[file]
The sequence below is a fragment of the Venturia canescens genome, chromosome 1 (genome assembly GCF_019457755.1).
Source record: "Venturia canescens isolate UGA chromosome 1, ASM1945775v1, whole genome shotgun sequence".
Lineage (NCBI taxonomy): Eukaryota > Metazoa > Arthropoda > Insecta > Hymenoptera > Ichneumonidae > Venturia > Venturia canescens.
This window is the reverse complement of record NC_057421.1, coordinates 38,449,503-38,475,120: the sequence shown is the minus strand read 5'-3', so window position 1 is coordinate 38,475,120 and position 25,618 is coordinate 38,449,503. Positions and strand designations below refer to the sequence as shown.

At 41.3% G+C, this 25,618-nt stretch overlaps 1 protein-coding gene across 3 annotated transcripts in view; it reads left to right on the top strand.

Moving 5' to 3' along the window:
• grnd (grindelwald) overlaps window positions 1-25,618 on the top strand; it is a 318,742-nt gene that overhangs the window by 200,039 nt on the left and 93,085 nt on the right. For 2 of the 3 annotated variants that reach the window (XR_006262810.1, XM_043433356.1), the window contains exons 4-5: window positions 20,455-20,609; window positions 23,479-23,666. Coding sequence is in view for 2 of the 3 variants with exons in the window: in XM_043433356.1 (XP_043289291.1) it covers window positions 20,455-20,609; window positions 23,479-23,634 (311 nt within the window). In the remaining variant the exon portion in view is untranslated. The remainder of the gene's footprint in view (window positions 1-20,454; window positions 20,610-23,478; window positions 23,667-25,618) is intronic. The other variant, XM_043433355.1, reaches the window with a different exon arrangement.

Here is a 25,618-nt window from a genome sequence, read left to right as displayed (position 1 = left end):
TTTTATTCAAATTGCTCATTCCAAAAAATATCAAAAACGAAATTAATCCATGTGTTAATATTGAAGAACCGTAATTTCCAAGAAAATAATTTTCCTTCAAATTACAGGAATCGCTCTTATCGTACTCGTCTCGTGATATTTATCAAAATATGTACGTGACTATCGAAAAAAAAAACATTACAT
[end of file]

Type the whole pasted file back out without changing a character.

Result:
The sequence below is a fragment of the Venturia canescens genome, chromosome 1 (genome assembly GCF_019457755.1).
Source record: "Venturia canescens isolate UGA chromosome 1, ASM1945775v1, whole genome shotgun sequence".
Lineage (NCBI taxonomy): Eukaryota > Metazoa > Arthropoda > Insecta > Hymenoptera > Ichneumonidae > Venturia > Venturia canescens.
This window is the reverse complement of record NC_057421.1, coordinates 38,449,503-38,475,120: the sequence shown is the minus strand read 5'-3', so window position 1 is coordinate 38,475,120 and position 25,618 is coordinate 38,449,503. Positions and strand designations below refer to the sequence as shown.

At 41.3% G+C, this 25,618-nt stretch overlaps 1 protein-coding gene across 3 annotated transcripts in view; it reads left to right on the top strand.

Moving 5' to 3' along the window:
• grnd (grindelwald) overlaps window positions 1-25,618 on the top strand; it is a 318,742-nt gene that overhangs the window by 200,039 nt on the left and 93,085 nt on the right. For 2 of the 3 annotated variants that reach the window (XR_006262810.1, XM_043433356.1), the window contains exons 4-5: window positions 20,455-20,609; window positions 23,479-23,666. Coding sequence is in view for 2 of the 3 variants with exons in the window: in XM_043433356.1 (XP_043289291.1) it covers window positions 20,455-20,609; window positions 23,479-23,634 (311 nt within the window). In the remaining variant the exon portion in view is untranslated. The remainder of the gene's footprint in view (window positions 1-20,454; window positions 20,610-23,478; window positions 23,667-25,618) is intronic. The other variant, XM_043433355.1, reaches the window with a different exon arrangement.

Here is a 25,618-nt window from a genome sequence, read left to right as displayed (position 1 = left end):
TTTTATTCAAATTGCTCATTCCAAAAAATATCAAAAACGAAATTAATCCATGTGTTAATATTGAAGAACCGTAATTTCCAAGAAAATAATTTTCCTTCAAATTACAGGAATCGCTCTTATCGTACTCGTCTCGTGATATTTATCAAAATATGTACGTGACTATCGAAAAAAAAAACATTACAT